14 years ago
Clarisse Profilet

Resident Dallas Symphony bassoonist Scott Walzel and pianist Steve Harlos gave new meaning to the concept of a bassoon recital March 21 by performing a repertoire that was a step beyond the wind instrument’s traditional supporting role.


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Walzel adapted songs for solo performance with such forbidding titles as “Sonata in A Minor for Flute Alone” by J.S. Bach in his classical first half and “Scrapple from the Apple” by Charlie Parker in the jazz-oriented second half of the performance.

Walzel’s inspiration came from playing jazz saxophone throughout his entire undergraduate career, although he made the difficult decision to permanently retire in favor of a potentially more prosperous career in an orchestra with the bassoon.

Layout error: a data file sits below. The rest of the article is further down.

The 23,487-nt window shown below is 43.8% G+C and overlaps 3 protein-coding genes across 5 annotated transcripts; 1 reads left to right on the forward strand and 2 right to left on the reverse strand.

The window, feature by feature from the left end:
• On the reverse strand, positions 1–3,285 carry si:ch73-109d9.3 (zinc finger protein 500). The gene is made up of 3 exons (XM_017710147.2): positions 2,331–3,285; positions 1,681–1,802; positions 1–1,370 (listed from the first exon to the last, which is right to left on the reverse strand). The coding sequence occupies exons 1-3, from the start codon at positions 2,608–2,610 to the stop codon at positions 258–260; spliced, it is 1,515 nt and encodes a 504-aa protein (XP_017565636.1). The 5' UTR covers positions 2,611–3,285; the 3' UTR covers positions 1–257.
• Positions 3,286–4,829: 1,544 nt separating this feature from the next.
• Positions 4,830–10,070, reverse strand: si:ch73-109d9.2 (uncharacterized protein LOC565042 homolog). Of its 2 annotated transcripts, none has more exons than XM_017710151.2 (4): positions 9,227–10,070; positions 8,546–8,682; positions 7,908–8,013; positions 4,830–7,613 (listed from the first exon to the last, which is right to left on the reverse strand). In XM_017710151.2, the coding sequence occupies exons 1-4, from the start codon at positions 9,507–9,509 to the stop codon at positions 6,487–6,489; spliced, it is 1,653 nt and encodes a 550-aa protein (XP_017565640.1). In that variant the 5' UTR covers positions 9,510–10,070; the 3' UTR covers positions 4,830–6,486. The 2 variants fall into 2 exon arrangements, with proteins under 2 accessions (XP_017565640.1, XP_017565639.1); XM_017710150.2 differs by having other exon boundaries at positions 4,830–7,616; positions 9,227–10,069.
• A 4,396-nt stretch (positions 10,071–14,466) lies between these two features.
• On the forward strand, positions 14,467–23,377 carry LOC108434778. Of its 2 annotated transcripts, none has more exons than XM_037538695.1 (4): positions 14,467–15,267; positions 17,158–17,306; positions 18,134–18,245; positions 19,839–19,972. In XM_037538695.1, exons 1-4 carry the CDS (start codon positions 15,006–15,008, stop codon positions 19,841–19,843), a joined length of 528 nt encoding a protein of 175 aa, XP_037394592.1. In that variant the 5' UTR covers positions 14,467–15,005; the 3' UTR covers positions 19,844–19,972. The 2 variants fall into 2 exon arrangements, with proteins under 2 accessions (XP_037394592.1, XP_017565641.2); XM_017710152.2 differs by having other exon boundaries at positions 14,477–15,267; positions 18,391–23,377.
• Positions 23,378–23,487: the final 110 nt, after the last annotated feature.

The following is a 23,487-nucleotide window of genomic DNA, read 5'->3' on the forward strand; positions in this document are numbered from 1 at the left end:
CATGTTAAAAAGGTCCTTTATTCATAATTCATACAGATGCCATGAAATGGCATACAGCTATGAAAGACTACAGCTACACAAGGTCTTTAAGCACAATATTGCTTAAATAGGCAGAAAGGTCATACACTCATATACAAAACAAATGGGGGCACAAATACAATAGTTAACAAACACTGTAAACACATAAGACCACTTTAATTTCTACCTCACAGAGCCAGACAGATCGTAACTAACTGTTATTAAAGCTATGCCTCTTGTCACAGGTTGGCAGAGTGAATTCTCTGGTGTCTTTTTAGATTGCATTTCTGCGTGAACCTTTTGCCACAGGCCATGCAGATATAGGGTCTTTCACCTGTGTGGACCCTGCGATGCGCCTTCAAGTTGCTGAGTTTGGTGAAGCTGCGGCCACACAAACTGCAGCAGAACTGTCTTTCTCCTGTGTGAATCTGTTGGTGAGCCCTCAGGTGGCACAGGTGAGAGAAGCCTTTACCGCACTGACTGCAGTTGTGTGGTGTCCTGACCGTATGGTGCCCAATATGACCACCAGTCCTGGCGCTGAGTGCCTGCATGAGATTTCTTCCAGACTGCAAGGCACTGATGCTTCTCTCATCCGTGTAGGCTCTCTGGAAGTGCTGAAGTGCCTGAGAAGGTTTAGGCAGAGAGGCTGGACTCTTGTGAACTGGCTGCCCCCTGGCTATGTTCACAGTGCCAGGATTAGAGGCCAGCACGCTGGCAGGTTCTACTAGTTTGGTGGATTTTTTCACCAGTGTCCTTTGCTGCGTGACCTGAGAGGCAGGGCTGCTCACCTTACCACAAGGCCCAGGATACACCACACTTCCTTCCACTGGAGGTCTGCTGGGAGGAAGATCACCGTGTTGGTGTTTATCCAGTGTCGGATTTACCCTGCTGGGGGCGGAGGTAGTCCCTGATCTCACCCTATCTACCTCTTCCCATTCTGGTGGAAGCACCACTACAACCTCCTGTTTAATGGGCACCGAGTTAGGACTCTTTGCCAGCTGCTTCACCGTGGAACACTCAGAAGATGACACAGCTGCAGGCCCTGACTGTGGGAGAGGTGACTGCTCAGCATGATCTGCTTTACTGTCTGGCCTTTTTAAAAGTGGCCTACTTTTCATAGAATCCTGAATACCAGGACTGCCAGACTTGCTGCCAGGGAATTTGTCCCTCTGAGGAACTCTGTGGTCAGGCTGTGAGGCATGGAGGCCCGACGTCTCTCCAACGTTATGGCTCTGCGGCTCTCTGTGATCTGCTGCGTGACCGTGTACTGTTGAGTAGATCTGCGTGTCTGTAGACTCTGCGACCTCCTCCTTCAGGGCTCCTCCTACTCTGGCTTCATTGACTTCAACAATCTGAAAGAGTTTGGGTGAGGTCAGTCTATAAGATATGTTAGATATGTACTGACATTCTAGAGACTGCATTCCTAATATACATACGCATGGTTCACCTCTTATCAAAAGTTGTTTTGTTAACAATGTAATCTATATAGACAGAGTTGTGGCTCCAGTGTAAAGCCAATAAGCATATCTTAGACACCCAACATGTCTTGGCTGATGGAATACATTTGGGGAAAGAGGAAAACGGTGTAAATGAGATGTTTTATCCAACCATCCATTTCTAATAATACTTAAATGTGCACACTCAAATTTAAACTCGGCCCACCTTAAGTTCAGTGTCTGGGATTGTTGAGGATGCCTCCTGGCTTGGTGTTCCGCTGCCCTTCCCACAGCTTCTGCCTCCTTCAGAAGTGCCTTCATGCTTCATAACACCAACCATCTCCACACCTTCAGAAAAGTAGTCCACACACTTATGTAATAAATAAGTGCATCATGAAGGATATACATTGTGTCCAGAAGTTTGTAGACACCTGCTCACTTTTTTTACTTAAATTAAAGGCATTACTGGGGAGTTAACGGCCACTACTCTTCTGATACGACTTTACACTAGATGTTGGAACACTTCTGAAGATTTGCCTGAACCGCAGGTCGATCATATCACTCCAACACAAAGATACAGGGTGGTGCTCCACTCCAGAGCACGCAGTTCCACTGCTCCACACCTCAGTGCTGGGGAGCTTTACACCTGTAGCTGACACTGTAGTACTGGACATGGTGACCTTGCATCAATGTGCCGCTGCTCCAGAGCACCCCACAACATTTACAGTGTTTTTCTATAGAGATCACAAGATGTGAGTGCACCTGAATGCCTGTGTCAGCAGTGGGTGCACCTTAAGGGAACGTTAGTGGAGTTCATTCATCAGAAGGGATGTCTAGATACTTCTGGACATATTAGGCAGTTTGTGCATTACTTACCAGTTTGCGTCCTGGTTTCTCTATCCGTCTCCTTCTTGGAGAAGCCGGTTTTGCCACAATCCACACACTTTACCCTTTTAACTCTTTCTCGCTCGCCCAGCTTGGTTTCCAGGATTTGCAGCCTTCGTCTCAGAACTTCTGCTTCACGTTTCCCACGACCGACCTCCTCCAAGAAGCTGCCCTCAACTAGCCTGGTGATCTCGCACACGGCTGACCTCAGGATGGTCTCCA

“I had a choice when I went to grad school, and I locked away the sax so I wouldn’t be tempted by all the studio gigs in Los Angeles. I was glad with my decision but missed the music I got to play on sax.”

Walzel and Harlos merged more than 300 years of music – from the classical works of J .S. Bach and Alvin Etler to the jazz improvisations of Hoagy Carmichael, Errol Garner and Charlie Parker – and maintained firm composition throughout the performance despite alternating between drastically different musical genres. The performance was surprisingly engaging and a definite success.